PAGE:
Wednesday, May 17, 2017

In Wisconsin, the right to vote gets trimmed (hunter) · Sunday, May 14, 2017, 10:36 pm

In Wisconsin, the Associated Press profiles voters whose votes were stripped from them by the state's new Republican-instituted voter ID law. There were many.

By one estimate, 300,000 eligible voters in the state lacked valid photo IDs heading into the election; it is unknown how many people did not vote because they didn’t have proper identification. But it is not hard to find the Navy veteran whose out-of-state driver’s license did not suffice, or the dying woman whose license had expired, or the recent graduate whose student ID was deficient — or Harris, who at 66 made her way to her polling place despite chronic lung disease and a torn ligament in her knee.

She had lost her driver’s license just before Election Day. Aware of the new law, she brought her Social Security and Medicare cards as well as a county-issued bus pass that displayed her photo.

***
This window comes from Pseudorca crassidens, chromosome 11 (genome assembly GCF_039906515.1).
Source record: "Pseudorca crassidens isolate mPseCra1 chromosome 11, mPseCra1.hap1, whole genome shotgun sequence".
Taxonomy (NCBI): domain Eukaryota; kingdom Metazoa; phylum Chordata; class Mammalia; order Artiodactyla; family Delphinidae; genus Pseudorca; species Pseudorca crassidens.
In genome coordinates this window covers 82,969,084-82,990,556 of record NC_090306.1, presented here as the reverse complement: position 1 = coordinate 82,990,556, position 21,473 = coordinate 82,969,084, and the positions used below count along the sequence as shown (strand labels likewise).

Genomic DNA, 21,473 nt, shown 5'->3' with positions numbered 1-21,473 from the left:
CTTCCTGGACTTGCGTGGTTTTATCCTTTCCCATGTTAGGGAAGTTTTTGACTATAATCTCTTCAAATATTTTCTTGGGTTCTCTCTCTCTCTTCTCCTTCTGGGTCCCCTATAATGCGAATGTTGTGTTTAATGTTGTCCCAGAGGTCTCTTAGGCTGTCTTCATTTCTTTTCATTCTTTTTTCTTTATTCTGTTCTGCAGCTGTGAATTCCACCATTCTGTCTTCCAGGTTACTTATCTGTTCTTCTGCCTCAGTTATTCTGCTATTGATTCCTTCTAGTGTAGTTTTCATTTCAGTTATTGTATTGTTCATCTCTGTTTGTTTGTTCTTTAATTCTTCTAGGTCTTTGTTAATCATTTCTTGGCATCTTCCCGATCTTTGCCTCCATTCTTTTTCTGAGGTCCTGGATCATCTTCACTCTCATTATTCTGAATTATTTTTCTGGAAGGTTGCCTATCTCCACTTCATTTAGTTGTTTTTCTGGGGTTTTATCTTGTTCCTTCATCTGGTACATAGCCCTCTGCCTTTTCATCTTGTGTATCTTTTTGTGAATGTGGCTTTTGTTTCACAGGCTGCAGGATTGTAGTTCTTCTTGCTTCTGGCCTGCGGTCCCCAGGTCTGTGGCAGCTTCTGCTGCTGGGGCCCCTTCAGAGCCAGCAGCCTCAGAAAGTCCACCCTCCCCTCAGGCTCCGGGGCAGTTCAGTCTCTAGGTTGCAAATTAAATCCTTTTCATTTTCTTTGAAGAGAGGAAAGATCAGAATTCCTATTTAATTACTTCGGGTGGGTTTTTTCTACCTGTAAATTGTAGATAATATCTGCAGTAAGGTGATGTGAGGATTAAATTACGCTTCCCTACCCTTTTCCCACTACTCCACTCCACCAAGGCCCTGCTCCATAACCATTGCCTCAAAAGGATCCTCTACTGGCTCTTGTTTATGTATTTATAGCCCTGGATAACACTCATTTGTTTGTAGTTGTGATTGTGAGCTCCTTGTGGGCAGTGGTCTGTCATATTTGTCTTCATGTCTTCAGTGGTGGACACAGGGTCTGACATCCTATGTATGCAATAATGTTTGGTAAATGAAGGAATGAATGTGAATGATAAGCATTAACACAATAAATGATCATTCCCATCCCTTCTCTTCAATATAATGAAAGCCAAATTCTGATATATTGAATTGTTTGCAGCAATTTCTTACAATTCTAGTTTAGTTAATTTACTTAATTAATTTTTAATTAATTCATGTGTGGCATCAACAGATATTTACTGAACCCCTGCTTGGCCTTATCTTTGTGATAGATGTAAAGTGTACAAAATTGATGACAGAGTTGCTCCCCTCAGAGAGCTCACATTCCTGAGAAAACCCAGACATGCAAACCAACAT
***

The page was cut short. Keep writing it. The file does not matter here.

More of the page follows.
Not good enough. She had to cast a provisional ballot that ended up not being counted.

While 300,000 Wisconsin citizens were blocked from voting due to insufficient paperwork, the state is investigating "86 reports of possible voter fraud, of which 70 involved felons who may have voted before having their rights restored." The Trump administration on Thursday announced  a new voting integrity commission to be headed by Mike Pence and notorious Kansas Secretary of State Kris Kobach; Kobach has long used the specter of rampant voter fraud to push voter ID laws throughout the nation, despite no evidence that more than a handful of such cases have taken place during any given election.


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